Cricket Controversy, Cabinet Reshuffle, and President’s Overseas Visit

In the week that passed, most of the country’s attention was focused not on politics but on cricket, a game followed by the nation with religious fervour. Sri Lanka played stand-in hosts on behalf of Pakistan for the Asia cup and raised expectations of the nation by reaching the finals on Sunday.

The road to the finals was arduous, having narrowly beaten Afghanistan and then defeating Pakistan in a last ball thriller. The finals against India were an anti-climax with Sri Lanka recording its second lowest one-day score and suffering a humiliating defeat that devastated the cricket loving public.
The scale of that defeat will again shift attention to the functioning of Sri Lanka Cricket (SLC). The sport’s governing body has recently been in the news following allegations that its high officials misused funds to sponsor selected individuals to accompany them during overseas tournaments.

Sports Minister Roshan Ranasinghe is known to have differences of opinion with the present hierarchy of SLC and has been instrumental in efforts to introduce a new Constitution to govern the sport’s controlling body in the country but the move has been delayed due to legal issues.

The efforts to introduce a new Constitution to SLC began in February 2021 when a group of twelve persons including former cricketers and respected cricket administrators filed a petition in the Court of Appeal seeking the Court’s approval to reform the Constitution of SLC.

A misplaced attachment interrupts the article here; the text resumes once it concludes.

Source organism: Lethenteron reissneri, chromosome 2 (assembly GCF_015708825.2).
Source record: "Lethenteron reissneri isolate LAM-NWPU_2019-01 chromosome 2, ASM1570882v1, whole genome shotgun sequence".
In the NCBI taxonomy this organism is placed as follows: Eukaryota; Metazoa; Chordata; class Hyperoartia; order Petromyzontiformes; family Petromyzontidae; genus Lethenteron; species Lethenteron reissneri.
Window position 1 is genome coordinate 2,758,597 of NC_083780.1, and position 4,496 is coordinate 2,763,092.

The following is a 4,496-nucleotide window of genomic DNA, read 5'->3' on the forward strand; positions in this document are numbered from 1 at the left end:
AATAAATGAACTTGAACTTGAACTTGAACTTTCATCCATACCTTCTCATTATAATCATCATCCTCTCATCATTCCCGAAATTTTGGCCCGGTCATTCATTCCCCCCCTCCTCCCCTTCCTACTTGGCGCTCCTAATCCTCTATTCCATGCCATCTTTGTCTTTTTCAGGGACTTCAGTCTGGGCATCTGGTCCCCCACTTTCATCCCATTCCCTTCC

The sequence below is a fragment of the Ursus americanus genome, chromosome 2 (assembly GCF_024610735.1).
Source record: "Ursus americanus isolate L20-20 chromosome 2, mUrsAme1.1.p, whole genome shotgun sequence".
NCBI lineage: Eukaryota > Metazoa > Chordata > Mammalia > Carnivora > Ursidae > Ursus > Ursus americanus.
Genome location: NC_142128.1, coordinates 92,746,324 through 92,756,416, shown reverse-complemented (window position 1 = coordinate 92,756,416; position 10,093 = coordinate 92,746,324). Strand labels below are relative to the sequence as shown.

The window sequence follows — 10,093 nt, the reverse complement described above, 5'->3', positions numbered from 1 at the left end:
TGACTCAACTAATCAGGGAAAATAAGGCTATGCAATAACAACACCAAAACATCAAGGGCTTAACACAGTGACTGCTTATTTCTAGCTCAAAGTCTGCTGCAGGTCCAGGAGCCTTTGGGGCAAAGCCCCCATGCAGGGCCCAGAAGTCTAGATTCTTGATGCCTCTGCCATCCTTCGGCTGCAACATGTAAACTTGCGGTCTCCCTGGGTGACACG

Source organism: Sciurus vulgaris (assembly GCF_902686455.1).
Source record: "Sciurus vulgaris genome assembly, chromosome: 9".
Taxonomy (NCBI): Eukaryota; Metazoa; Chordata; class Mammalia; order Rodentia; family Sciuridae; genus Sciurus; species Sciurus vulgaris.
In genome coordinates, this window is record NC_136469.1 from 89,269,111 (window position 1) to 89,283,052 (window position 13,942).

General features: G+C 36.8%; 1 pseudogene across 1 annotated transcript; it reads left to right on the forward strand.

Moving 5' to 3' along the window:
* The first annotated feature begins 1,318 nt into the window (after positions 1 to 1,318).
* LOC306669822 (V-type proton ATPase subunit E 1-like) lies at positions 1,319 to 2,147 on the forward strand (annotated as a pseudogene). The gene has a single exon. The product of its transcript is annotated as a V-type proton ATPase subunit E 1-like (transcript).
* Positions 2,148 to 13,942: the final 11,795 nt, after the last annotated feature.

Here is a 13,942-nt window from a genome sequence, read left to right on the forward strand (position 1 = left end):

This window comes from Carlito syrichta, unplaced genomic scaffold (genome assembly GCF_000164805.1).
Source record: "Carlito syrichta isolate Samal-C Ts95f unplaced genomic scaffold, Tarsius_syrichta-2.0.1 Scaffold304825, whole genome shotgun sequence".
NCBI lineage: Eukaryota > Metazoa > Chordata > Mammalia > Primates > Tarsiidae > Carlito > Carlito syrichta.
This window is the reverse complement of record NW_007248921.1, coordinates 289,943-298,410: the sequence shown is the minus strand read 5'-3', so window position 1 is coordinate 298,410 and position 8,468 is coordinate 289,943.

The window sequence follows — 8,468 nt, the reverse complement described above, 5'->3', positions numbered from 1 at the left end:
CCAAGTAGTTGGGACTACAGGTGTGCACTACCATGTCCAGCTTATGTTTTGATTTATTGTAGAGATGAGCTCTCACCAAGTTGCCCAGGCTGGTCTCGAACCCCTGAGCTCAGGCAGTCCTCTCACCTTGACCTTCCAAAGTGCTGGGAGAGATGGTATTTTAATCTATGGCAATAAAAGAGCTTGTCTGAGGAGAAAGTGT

The Court of Appeal was also notified of the need for a new Constitution for the SLC by the Minister of Sports Roshan Ranasinghe in December 2022. Accordingly, a 10-member committee of experts led by Justice K.T. Chitrasiri was assigned this task in February 2023 through a special Gazette.

Last week however, the Court of Appeal issued an interim order preventing the Sports Minister from proceeding with the draft constitution. This was following a writ petition filed by SLC challenging the legality of drafting a new constitution, indicating the differences between SLC and the Minister.

With cricket’s most sought-after trophy, the World Cup due to begin in a few weeks in India, the Sri Lankan public will be following these developments as well as the performances of our national team and the responses of Sports Minister Roshan Ranasinghe with great interest in the months to come.

Minister Ranasinghe recently raised eyebrows when he publicly declared that he had not sanctioned the Lanka Premier League (LPL) tournament conducted by SLC. However, it was noted that President Ranil Wickremesinghe was himself a guest of SLC at the finals of the popular tournament.

Indeed, for some time now, there has been speculation that there would be a minor Cabinet reshuffle. Among the portfolios that are being hinted as being targets for reallocation are Health, Sports, etc. All of these sectors have had recent controversies which have affected public sentiment.

In Health, Minister Keheliya Rambukwella survived a No-Confidence Motion (NCM) in Parliament recently but it is no secret that the once reputed free healthcare system in the country is in crisis and the President may save face for Rambukwella by shifting his ministry after winning the NCM.

It is uncertain whether President Wickremesinghe will affect a mini reshuffle of his Cabinet at this juncture, given that he has been reluctant to do so until now, staying with almost the entire Cabinet sworn in by former President Gotabaya Rajapaksa prior to his hurried resignation last year.

Even if President Wickremesinghe were to undertake such a reshuffle, that would be on his return to the country. He is now overseas, visiting Cuba to attend the summit of the Group of 77 Nations (and China) and will also be in the United States for the United Nations General Assembly in New York.

The Group of 77 (G77) is a coalition of 135 developing countries, designed to promote its members’ collective economic interests and create an enhanced joint negotiating capacity in the United Nations.  There were 77 founding members of the organisation but it has since expanded to 135 countries.